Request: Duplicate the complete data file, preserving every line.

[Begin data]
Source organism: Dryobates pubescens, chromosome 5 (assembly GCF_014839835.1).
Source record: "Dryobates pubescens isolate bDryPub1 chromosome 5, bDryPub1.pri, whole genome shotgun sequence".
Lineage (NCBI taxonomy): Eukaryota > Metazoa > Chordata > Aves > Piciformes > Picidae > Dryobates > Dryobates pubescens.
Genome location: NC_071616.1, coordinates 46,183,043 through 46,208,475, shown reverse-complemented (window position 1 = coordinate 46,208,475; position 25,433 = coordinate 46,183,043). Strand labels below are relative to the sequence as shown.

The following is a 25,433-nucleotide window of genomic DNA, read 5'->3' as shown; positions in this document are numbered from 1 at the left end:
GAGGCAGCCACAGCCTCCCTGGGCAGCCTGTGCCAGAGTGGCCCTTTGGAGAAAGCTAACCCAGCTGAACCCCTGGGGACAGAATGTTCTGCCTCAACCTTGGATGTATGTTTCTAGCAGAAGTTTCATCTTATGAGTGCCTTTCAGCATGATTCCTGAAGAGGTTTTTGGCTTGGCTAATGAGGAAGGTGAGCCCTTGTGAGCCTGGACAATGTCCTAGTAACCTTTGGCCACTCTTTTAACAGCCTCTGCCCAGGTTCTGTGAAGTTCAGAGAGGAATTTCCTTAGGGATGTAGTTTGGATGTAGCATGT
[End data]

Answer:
Source organism: Dryobates pubescens, chromosome 5 (assembly GCF_014839835.1).
Source record: "Dryobates pubescens isolate bDryPub1 chromosome 5, bDryPub1.pri, whole genome shotgun sequence".
Lineage (NCBI taxonomy): Eukaryota > Metazoa > Chordata > Aves > Piciformes > Picidae > Dryobates > Dryobates pubescens.
Genome location: NC_071616.1, coordinates 46,183,043 through 46,208,475, shown reverse-complemented (window position 1 = coordinate 46,208,475; position 25,433 = coordinate 46,183,043). Strand labels below are relative to the sequence as shown.

The following is a 25,433-nucleotide window of genomic DNA, read 5'->3' as shown; positions in this document are numbered from 1 at the left end:
GAGGCAGCCACAGCCTCCCTGGGCAGCCTGTGCCAGAGTGGCCCTTTGGAGAAAGCTAACCCAGCTGAACCCCTGGGGACAGAATGTTCTGCCTCAACCTTGGATGTATGTTTCTAGCAGAAGTTTCATCTTATGAGTGCCTTTCAGCATGATTCCTGAAGAGGTTTTTGGCTTGGCTAATGAGGAAGGTGAGCCCTTGTGAGCCTGGACAATGTCCTAGTAACCTTTGGCCACTCTTTTAACAGCCTCTGCCCAGGTTCTGTGAAGTTCAGAGAGGAATTTCCTTAGGGATGTAGTTTGGATGTAGCATGT